Who are they kidding? The “builders of sand castles” in Boracay are mostly the “istambay” who mold castles and other figures out of the white sand at the beachfront resorts, in the hope that tourists would give them some change in admiration of their creation. Jacosalem is most likely a tricycle driver. Bandiola isn’t even a resident. Is he the handler of the two?

Those behind this clumsily fashioned narrative expect us to believe that these people, because they would be losing their low-paying employment, thought of filing a case at the Supreme Court, got on a plane to Manila that cost them P15,000 each, stayed in a hotel here, and contracted lawyers to do the legal documentation?

However, the people behind the petition— lawyers from the National Union of People’s Lawyers (NUPL)—couldn’t resist being in the limelight, although they claimed they are just helping the poor workers fight the state.

Whether its members realize it or not, the NUPL is under the firm control of the Communist Party of the Philippines (CPP) as much it controls the National Democratic Front, the New Peoples’ Army, and the underground Kabataang Makabayan. Check out its website http://nupl.net, and you will read about their activities, which are the usual agit-prop projects of Red organizations.

The real group behind the Supreme Court case. Background photo, its chairman Colmenares (extreme left) and adviser Zarate (extreme right); inset, its president Olalia, NDF lawyer.

Its chairman Neri Colmenares was from 2009 to 2016 the representative of the principal parliamentary-struggle organization of the CPP, Bayan Muna. The adviser to its board is the current Bayan Muna party-list representative Carlos Zarate.

And its president? Lawyer Edre Olalia, said to be a cousin of the legendary Red labor leader Rolando Olalia, who was assassinated in 1986 allegedly by the military mutineers RAM, as a message to the Communist Party to back off from taking advantage of the volatility of that period immediately after EDSA 1. Olalia is on record as the lawyer of the NDF and unofficially of CPP founder Jose Ma. C. Sison.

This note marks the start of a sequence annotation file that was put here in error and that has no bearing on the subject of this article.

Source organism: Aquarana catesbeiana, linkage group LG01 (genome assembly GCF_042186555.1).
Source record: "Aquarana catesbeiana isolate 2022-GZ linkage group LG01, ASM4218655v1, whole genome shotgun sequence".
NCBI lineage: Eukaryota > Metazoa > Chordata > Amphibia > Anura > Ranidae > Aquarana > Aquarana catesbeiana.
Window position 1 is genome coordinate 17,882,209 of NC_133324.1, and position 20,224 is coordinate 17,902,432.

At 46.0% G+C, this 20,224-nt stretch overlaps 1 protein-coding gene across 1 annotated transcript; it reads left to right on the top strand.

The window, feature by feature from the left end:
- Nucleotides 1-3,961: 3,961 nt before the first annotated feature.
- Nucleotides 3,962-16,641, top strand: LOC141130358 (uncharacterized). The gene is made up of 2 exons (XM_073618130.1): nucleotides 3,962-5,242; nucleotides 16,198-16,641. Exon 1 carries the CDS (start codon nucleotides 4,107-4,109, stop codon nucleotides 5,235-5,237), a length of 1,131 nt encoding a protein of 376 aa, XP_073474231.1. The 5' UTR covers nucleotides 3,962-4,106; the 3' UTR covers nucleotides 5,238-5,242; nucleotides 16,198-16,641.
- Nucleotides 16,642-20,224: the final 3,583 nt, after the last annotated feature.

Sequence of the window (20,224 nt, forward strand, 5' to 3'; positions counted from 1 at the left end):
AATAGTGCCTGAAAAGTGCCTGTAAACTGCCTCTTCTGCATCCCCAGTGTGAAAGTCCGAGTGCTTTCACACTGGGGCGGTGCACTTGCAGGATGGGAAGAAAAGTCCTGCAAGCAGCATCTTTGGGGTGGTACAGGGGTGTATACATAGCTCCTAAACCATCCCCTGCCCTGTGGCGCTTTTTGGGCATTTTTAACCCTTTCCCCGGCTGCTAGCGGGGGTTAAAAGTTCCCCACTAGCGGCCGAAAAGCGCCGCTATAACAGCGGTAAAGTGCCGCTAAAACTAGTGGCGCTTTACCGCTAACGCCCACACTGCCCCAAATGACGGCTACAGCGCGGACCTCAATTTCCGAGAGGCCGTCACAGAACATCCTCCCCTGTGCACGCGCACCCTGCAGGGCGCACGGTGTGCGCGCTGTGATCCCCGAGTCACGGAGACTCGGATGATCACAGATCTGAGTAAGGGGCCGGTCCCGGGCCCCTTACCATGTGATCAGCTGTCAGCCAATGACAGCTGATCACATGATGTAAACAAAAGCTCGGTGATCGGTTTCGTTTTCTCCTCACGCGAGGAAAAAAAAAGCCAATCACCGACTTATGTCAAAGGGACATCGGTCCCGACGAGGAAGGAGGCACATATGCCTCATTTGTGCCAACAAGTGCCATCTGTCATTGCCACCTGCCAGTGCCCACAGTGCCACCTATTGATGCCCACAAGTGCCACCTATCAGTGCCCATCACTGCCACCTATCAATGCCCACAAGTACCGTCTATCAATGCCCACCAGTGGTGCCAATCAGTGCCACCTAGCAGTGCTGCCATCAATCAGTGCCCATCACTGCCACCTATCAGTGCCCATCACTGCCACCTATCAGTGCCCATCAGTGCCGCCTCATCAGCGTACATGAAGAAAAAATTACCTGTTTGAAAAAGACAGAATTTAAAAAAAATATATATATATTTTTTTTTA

In trying to block Duterte’s efforts to reclaim Boracay for the state, the communists in effect have become mercenaries for the island’s big capitalists, among them business tycoon Andrew Tan, who owns the Boracay Newcoast that accounts for 15 percent of the island’s total area, Fred Elizalde who owns the shopping malls there, and even foreign capitalists such as the Singaporean owners of Shangri-la Boracay.

As I’ve written in several columns, the communists here have long ceased to be Marxists or Leninist-Maoists dedicated to create a just society. They have debased the party to became a power-hungry organization, unfortunately for the country with a huge armed force, quick to seize every opportunity to fool the masses and to create the political volatility which they hope would allow them to slip into power.

*My columns on these: “Supreme Court 2008 decision: Boracay is state property,” Feb. 21, 2018, “Boracay: A watershed test case for the Republic’s rule of law,” April 6; and “Duterte: Boracay is government property,” April 11.